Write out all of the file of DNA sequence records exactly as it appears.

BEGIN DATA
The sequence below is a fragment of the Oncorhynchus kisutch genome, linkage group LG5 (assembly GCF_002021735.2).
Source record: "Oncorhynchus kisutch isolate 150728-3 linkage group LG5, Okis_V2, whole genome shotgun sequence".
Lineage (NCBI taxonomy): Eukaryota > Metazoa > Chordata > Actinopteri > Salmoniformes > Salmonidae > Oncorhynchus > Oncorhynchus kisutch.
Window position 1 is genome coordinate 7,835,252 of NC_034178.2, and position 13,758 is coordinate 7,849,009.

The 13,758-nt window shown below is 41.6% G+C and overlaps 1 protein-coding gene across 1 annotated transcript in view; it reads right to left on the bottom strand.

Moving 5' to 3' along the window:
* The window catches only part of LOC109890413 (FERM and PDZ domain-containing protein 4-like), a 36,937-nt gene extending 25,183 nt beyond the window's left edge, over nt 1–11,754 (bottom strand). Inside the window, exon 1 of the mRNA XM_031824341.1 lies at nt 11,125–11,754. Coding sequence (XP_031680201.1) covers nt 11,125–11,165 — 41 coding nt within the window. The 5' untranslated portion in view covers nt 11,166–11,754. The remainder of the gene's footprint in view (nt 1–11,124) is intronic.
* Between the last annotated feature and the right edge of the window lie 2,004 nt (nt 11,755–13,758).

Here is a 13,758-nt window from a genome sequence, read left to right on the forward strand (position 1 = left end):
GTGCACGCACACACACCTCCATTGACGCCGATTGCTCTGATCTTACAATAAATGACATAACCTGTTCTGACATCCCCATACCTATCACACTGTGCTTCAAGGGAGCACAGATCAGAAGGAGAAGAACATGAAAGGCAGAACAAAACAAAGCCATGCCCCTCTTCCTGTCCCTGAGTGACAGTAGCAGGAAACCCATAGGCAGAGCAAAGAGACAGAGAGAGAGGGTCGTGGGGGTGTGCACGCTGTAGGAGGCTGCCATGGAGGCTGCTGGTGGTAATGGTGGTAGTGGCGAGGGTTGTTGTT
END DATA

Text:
The sequence below is a fragment of the Oncorhynchus kisutch genome, linkage group LG5 (assembly GCF_002021735.2).
Source record: "Oncorhynchus kisutch isolate 150728-3 linkage group LG5, Okis_V2, whole genome shotgun sequence".
Lineage (NCBI taxonomy): Eukaryota > Metazoa > Chordata > Actinopteri > Salmoniformes > Salmonidae > Oncorhynchus > Oncorhynchus kisutch.
Window position 1 is genome coordinate 7,835,252 of NC_034178.2, and position 13,758 is coordinate 7,849,009.

The 13,758-nt window shown below is 41.6% G+C and overlaps 1 protein-coding gene across 1 annotated transcript in view; it reads right to left on the bottom strand.

Moving 5' to 3' along the window:
* The window catches only part of LOC109890413 (FERM and PDZ domain-containing protein 4-like), a 36,937-nt gene extending 25,183 nt beyond the window's left edge, over nt 1–11,754 (bottom strand). Inside the window, exon 1 of the mRNA XM_031824341.1 lies at nt 11,125–11,754. Coding sequence (XP_031680201.1) covers nt 11,125–11,165 — 41 coding nt within the window. The 5' untranslated portion in view covers nt 11,166–11,754. The remainder of the gene's footprint in view (nt 1–11,124) is intronic.
* Between the last annotated feature and the right edge of the window lie 2,004 nt (nt 11,755–13,758).

Here is a 13,758-nt window from a genome sequence, read left to right on the forward strand (position 1 = left end):
GTGCACGCACACACACCTCCATTGACGCCGATTGCTCTGATCTTACAATAAATGACATAACCTGTTCTGACATCCCCATACCTATCACACTGTGCTTCAAGGGAGCACAGATCAGAAGGAGAAGAACATGAAAGGCAGAACAAAACAAAGCCATGCCCCTCTTCCTGTCCCTGAGTGACAGTAGCAGGAAACCCATAGGCAGAGCAAAGAGACAGAGAGAGAGGGTCGTGGGGGTGTGCACGCTGTAGGAGGCTGCCATGGAGGCTGCTGGTGGTAATGGTGGTAGTGGCGAGGGTTGTTGTT